USCIS Allows Work Authorization for Abused H-4 Visa Holders

Express News Global

Updated: February 26, 2017

USCIS Allows Work Authorization for Abused H-4 Visa Holders
USCIS Allows Work Authorization for Abused H-4 Visa Holders

Twelve years after Congress authorized work authorization for the abused spouses of H-1B highly-skilled foreign workers under the aegis of the 2005 Violence Against Women Act, U.S. Citizenship and Immigration Services Feb. 14 rolled out implementation of the initiative.

“USCIS gave a wonderful Valentine’s Day present to abused H-4s,” Indian American immigration attorney Nisha Karnani told India-West. “They can now apply for temporary work authorization to help get shelter and safety for themselves and their kids. Finally, we have a process to use a law enacted 12 years ago,” she said.

The new form – I-765V – is titled, “Application for Employment Authorization for Abused Nonimmigrant Spouse.”

 H-4 visas are given to the spouses of H-1B visa holders, highly-skilled workers from abroad. The vast majority of H-1B and H-4 visa holders are from India.

The new rule allows H-4 women who are in an abusive relationship to apply for work authorization, even if they are still in the home of their abusive spouse. It also allows women who have fled abusive relationships to apply.

Significantly, H-4 women who have divorced their abusive spouses can also apply for work authorization for up to two years after the divorce is finalized, said Karnani, who noted that H-4 status ends once a divorce is finalized, thus making the victim undocumented.

“What was happening was that many abusers would threaten their spouses with losing their immigration status if they complained or left the marriage,” she explained to India-West.

In 2015, USCIS rolled out an initiative allowing certain H-4 visa holders – whose spouses were on track for legal permanent residency – to apply for work authorization. The new directive allows abused women to apply, regardless of where their husband stands in attaining legal permanent residency.

“It is very hard for a woman who is not working to pick up and leave an abusive marriage, especially if she has children. Once a work permit arrives, the person could leave home or establish her independence within the relationship,” said Karnani. She added that women are reluctant to call police for fear of losing their immigration status, which is based on their husband’s visa.

The attorney advised abused women who are still living in the abusive home to find a “safe address,” somewhere where documents could be mailed to without the spouse knowing, such as a friend’s home or an attorney’s office.

Work authorization is not a path to permanent residency, cautioned Karnani, adding, however, that once a woman begins working, she might be able to change her status to a more permanent option. The work authorization is good for two years, but can be renewed, she told India-West.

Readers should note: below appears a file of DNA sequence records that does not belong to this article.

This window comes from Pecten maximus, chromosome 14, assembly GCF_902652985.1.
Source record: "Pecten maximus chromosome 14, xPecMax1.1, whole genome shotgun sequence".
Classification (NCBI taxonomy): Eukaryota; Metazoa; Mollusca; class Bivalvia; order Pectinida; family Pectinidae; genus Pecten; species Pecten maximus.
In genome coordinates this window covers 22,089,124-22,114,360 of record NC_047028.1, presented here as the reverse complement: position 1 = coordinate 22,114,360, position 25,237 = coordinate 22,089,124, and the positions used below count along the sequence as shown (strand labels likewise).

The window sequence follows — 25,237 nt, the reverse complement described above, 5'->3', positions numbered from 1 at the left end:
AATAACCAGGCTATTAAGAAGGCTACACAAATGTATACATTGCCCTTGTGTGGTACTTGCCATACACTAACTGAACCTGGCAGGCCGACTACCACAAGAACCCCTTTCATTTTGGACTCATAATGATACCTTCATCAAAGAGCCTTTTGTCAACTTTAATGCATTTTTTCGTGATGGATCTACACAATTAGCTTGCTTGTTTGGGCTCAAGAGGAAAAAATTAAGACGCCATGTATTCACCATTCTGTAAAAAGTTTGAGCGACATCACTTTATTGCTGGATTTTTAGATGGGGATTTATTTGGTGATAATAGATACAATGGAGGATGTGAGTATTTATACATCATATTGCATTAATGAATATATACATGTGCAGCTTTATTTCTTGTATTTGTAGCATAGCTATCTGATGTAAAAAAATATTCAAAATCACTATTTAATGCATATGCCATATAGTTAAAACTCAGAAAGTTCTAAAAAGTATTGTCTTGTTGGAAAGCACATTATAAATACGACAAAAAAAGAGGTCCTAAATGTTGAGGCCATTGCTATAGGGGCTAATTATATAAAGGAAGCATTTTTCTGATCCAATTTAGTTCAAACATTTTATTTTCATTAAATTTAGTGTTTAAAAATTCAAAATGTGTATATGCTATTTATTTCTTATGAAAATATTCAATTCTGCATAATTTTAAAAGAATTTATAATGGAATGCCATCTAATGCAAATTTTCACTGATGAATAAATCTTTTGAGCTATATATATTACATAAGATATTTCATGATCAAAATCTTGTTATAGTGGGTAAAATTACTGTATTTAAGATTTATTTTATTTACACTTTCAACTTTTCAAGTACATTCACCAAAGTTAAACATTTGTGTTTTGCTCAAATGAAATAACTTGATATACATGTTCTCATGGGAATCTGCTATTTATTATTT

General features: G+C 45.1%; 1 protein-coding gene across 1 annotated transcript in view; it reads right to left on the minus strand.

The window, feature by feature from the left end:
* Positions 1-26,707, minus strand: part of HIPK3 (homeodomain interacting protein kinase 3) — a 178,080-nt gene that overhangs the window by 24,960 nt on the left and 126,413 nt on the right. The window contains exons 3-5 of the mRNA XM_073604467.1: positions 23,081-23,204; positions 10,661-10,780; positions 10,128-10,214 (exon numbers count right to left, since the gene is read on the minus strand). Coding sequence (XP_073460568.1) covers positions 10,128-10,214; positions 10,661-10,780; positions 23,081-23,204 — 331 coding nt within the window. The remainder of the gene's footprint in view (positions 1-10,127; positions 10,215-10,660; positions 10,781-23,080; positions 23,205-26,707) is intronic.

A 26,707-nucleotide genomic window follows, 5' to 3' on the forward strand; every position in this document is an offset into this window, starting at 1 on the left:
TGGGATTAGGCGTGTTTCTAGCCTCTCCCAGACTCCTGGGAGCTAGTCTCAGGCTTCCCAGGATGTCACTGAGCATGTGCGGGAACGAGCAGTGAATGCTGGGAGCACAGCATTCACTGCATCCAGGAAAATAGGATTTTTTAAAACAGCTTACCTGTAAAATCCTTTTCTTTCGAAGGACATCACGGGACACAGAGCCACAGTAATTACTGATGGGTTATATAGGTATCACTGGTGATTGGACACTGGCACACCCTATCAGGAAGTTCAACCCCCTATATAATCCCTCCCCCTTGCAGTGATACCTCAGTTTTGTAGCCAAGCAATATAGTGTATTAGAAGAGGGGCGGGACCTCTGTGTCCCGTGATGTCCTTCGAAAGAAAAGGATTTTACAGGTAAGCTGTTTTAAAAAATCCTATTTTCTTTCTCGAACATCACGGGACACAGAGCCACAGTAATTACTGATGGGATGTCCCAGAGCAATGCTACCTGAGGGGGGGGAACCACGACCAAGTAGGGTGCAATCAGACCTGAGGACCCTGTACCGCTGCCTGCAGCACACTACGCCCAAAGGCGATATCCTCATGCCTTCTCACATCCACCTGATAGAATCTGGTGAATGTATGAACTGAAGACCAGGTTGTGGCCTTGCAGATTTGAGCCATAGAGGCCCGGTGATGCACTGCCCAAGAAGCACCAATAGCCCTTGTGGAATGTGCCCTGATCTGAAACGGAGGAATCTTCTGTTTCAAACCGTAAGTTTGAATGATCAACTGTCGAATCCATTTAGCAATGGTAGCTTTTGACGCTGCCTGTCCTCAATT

Victims of abuse can also apply for a U visa, a non-immigrant visa for people who have suffered significant physical or mental abuse.

Karnani – who has volunteered since 2001 with the Atlanta, Georgia-based Raksha, a non-profit South Asian women’s advocacy organization; and Aparna Bhattacharya, executive director of Raksha, fought extensively to mobilize USCIS into implementing the policy authorized by Congress in 2005.

One in three women overall are impacted by domestic violence, Bhattacharya told India-West, hazarding the guess that the number could be higher for immigrant women.

Most shelters limit women who are fleeing abusive relationships to three months. “Beyond that, what happens?” queried Bhattacharya, noting that women have to either work under the table, or rely on someone being kind to them, or go back to the abuser. They are then vulnerable to other kinds of victimization, particularly by employers who know they are ineligible to work, she said.

One woman she worked with had been forced by her family into marrying a man she did not know; her spouse quickly became abusive. She fled to shelter but had to move around because of limitations on length of stay, said Bhattacharya.

Some shelters were impatient with the woman, asking why she couldn’t just work under the table, noted the women’s rights advocate.

Bhattacharya said there is no guarantee the new initiative will continue to be protected under the new Trump administration, which has set higher priorities for deportation.

Raksha currently serves about 400 women per year.

Raksha, along with Chicago-based Apna Ghar, and the South Asian Bar Association jointly issued a press statement Feb. 22, heralding the USCIS move.

“This is a celebrated example of how our immigration laws are used to help, not ignore or harm the most vulnerable domestic violence survivors in the United States. VAWA is a critical, lifesaving protective option and takes into account the unique experiences of immigrant survivors,” said Neha Gill, executive director of Apna Ghar, a social service agency.

Kalpana Peddibhotla, co-chair of SABA’s Immigration Committee, stated: “We urge the Administration to continue taking steps to protect the most vulnerable immigrants in the United States and to empower them to contribute to the economy, rather than implementing counter-productive measures that harm them and do not increase our security.”

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